Interpreting the rise of long-term private renting in a liberal welfare regime context
- Publication Type:
- Journal Article
- Housing Studies, 2017, 32 (8), pp. 1062 - 1084
- Issue Date:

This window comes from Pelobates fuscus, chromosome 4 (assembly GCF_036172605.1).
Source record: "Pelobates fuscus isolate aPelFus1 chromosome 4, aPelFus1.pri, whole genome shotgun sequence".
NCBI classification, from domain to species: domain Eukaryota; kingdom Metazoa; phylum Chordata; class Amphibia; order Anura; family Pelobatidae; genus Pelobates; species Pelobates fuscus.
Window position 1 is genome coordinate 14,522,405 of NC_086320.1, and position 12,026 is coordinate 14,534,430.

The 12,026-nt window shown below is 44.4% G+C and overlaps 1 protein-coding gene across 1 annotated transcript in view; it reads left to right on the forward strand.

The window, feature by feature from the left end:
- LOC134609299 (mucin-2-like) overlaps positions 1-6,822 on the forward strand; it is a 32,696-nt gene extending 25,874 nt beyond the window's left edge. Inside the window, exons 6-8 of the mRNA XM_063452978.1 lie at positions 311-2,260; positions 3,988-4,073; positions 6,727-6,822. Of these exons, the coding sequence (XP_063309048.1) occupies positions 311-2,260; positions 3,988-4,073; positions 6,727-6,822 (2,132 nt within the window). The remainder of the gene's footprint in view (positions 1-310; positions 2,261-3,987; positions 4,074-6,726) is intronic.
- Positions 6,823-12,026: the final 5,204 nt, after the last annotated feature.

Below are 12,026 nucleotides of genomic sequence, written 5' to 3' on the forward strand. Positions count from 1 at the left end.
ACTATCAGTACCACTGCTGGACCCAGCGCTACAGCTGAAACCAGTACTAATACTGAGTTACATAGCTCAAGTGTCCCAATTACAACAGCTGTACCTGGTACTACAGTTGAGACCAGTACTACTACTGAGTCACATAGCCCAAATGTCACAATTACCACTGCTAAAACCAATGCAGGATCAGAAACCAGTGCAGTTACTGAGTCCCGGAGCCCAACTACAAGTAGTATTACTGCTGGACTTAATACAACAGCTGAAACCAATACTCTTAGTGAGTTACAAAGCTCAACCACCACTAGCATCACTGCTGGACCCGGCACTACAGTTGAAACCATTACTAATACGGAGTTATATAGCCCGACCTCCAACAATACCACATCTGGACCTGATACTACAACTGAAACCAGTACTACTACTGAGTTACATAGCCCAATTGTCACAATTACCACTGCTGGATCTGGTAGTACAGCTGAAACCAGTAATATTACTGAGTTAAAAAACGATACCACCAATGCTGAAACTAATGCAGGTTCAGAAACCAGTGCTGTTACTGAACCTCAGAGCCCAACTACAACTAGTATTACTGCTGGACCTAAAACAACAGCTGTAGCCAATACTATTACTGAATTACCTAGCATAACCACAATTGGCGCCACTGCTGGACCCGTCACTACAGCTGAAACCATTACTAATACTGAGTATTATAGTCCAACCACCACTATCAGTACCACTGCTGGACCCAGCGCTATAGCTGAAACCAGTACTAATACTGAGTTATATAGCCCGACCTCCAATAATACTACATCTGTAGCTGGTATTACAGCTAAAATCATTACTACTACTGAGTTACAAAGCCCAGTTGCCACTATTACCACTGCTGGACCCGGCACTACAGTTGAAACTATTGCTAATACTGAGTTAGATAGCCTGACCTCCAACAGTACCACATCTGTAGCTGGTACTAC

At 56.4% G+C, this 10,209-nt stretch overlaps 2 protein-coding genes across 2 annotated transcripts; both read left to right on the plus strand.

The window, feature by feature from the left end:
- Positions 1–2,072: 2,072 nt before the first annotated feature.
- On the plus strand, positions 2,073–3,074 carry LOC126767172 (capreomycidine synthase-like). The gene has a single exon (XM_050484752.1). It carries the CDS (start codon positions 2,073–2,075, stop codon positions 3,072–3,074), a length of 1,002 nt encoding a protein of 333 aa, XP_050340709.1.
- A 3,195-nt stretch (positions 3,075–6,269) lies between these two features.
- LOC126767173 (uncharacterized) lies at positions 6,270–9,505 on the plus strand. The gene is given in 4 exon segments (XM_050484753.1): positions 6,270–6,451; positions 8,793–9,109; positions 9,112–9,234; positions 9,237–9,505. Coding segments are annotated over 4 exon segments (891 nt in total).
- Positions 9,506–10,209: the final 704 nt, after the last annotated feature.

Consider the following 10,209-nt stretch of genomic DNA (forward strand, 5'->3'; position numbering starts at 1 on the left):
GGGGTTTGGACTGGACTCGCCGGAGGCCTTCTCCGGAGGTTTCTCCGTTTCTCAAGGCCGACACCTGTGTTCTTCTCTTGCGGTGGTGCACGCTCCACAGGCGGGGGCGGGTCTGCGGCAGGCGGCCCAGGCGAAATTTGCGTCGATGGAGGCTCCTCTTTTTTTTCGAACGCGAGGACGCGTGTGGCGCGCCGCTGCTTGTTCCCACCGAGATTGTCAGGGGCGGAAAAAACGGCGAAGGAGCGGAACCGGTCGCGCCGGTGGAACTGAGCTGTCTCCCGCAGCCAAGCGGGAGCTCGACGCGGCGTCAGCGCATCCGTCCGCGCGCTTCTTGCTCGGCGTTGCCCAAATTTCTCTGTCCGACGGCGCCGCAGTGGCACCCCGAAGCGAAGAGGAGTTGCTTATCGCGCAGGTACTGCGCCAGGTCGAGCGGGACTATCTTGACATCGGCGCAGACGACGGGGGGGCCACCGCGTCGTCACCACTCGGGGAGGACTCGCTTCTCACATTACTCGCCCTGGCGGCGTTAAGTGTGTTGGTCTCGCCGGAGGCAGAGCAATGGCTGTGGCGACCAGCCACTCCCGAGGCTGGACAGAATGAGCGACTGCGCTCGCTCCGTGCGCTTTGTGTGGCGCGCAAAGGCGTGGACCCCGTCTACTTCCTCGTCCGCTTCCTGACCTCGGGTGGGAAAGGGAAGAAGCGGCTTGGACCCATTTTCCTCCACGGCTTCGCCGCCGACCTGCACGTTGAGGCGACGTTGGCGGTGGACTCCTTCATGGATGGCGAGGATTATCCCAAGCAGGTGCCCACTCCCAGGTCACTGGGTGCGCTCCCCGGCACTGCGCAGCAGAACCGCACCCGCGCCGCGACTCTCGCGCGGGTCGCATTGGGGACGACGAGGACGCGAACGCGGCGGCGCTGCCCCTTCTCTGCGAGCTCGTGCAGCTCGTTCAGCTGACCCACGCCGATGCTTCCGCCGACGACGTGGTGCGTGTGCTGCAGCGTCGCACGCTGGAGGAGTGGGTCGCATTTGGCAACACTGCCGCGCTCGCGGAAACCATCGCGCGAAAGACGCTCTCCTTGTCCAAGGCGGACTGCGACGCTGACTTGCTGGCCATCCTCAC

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© 2017 Informa UK Limited, trading as Taylor & Francis Group. In liberal market Anglophone nations, where private rental housing is typically lightly regulated, little is known about the household-level drivers of recent private rental sector growth. In Australia, where long-term private renting (10 years plus) has doubled since the 1990s, growing numbers are thus exposed to risks of landlord-initiated moves and unpredictable rent rises for lengthy periods. Our research suggests that although long-term renting mainly reflects adaptation to increasingly unaffordable home ownership, lifestyle choices are also significant—at least in Australia’s major cities where renting in a ‘desirable’ area may be preferred to owning elsewhere. While many tenants appear sanguine about their housing security, this is highly problematic for lower income residents lacking other choices, many of whom appear likely to remain lifelong renters. The paper contributes an additional perspective to debates about the interplay between changing housing market dynamics, lifestyles and housing choices/constraints.
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